“People rarely succeed unless they have fun in what they are doing” – Dale Carnegie
Oftentimes we seem to have the misconception that teaching must always be thought of as a serious act of imparting education to the receiver of such knowledge. There’s very little that is taught in a serious manner that couldn’t be improved upon by adding some light humor or fun.
Rethink your instruction classes
Begin with rethinking how you deliver instruction or information to your patrons. One way of delivering customer support is through the instruction classes given by your library. Along with teaching your regular classes on Microsoft Word, keyboard skills, or Introduction to Twitter, consider adding classes that address one or more areas in which you receive the highest amount of questions from your patrons.
Instruction with customer support in mind could include “How to navigate our databases from your home,” “Use the online catalog without driving to the library,” or instruction on the use of your library’s “Ask-a-Librarian” type of service that your library features. Consider teaching some of your library classes online to encourage greater inclusion and participation from your homebound patrons.
At the college library where I currently work as an academic librarian, one of our former instructors used candy to motivate students in his classes during instruction. For the student chosen who then provided a correct response he would toss a roll of Smarties. If an incorrect answer was given, a Dumb Dumb sucker would soar their direction. This created an active and fun participation while at the same time, engaging the students in the subject content. It has been researched that when we engage in more than one of our senses at a time, this can reinforce the learning process.
Gamification represents the 21st century creation of adding game mechanics to make something more engaging to the users, similar to playing a game. Gamification is often used for the purpose of training. In the past we only had training programs like “Mavis Beacon Teaches Typing.” Although Mavis was a fictional character, she probably helped more individuals learn keyboard skills than many non-fictional instructors. Many of Mavis Beacon’s students probably forgot while participating in the training process they were learning a skill. That’s one of the goals of gamification. Gamification can lend itself to being used to create self-training programs for patrons to better acquaint them with using your existing library services and support programs.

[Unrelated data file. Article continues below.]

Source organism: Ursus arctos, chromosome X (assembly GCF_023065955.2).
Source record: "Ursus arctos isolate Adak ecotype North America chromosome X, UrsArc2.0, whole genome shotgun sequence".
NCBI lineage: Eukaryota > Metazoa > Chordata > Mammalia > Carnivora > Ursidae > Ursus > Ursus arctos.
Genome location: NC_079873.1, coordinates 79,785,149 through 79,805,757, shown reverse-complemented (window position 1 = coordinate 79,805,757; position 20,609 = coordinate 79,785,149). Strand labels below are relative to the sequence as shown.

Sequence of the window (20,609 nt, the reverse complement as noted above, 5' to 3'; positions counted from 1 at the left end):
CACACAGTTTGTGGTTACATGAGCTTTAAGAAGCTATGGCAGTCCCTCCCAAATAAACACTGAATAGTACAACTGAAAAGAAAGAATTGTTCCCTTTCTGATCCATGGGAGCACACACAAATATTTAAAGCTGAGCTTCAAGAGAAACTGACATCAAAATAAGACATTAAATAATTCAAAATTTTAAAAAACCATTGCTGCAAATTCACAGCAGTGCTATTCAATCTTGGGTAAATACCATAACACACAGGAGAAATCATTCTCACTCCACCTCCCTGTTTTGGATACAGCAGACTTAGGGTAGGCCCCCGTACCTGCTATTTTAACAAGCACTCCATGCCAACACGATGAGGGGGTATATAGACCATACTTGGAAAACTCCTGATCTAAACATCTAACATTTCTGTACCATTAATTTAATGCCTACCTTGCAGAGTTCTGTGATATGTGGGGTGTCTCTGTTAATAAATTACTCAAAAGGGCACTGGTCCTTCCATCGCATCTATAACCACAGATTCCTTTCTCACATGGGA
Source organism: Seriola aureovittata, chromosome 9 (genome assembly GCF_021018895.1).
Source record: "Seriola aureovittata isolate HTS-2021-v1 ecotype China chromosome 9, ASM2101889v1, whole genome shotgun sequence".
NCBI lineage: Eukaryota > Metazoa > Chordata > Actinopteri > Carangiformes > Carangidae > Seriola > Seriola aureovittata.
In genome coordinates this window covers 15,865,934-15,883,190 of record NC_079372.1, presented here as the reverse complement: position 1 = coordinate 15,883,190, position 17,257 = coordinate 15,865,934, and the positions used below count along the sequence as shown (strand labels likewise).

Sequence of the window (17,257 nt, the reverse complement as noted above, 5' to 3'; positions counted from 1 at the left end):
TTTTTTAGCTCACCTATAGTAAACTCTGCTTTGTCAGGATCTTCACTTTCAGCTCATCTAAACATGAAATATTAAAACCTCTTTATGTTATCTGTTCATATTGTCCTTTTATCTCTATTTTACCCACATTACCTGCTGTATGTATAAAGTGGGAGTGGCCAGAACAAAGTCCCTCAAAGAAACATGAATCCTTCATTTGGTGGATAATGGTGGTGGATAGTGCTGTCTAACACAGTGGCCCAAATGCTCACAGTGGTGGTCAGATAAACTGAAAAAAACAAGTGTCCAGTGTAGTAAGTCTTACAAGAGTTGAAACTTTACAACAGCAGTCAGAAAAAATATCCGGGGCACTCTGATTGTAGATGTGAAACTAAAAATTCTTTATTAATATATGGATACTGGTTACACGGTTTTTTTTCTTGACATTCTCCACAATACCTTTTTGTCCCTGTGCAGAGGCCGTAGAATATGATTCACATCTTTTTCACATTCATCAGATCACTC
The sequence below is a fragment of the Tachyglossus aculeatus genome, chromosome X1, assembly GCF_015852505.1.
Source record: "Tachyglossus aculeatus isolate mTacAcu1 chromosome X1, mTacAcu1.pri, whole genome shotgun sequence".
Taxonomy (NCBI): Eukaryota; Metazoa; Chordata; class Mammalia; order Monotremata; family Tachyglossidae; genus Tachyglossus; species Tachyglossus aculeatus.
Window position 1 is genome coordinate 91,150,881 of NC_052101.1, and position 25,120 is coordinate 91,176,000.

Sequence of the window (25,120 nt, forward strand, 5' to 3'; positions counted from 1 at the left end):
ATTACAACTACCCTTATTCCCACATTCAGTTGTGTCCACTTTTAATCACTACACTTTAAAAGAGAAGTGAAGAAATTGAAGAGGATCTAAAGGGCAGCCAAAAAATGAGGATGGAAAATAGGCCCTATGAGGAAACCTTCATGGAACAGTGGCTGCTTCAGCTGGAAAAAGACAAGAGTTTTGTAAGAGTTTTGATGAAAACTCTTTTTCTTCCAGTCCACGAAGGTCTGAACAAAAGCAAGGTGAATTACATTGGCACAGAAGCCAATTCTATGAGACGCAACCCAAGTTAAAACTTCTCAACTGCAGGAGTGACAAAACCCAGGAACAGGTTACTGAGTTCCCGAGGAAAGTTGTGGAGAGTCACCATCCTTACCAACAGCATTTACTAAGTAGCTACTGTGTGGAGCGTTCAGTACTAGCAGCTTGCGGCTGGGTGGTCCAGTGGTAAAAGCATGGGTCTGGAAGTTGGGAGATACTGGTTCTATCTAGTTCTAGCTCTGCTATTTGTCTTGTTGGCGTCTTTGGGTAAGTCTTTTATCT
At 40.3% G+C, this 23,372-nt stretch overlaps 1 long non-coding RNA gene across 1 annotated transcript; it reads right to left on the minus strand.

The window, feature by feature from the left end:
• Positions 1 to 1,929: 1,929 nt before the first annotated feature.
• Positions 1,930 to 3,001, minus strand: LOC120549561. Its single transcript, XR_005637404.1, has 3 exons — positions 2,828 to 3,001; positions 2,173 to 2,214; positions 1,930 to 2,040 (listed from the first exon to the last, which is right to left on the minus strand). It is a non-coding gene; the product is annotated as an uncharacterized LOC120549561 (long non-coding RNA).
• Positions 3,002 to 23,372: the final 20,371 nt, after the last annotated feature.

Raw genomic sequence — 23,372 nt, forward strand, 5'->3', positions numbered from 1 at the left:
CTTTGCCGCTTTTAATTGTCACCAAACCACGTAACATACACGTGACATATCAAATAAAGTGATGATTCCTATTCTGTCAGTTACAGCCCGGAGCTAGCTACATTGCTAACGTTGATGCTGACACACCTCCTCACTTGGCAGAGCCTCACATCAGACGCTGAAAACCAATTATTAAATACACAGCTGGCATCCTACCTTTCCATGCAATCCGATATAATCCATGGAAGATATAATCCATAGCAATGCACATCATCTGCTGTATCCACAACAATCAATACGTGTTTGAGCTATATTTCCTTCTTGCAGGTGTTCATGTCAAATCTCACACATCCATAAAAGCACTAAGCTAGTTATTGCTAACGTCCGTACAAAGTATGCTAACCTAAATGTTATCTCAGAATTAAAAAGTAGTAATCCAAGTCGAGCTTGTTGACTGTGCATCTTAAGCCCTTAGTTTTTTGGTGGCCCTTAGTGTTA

Have you ever heard your colleagues or patrons express that they have received too many awards or certificates of recognition? Awards usually make us feel good. Including tutorials on your library’s site which allow the patron to print out a certificate following completion of learning a new skill such as “How to read a library e-Book from home” can motivate users to stay current in using all of the library’s programs, databases, and resources your library has to offer them. Consequently, this can reduce some of the time your library spends answering customer support questions while at the same time empowering your patrons.
The point system is another motivator especially if the points can then be traded in for something valuable to the holder of the accrued points. Offering points to patrons for completing online or physical feedback forms while at the same time offering points to staff who receive positive feedback, the library can then award items such as a coupon “Redeemable for 1 complimentary paperback from our bookstore.” This cannot help but motivate patrons to continue to improve your library services while continuing to strengthen the library staff’s ongoing customer support skills.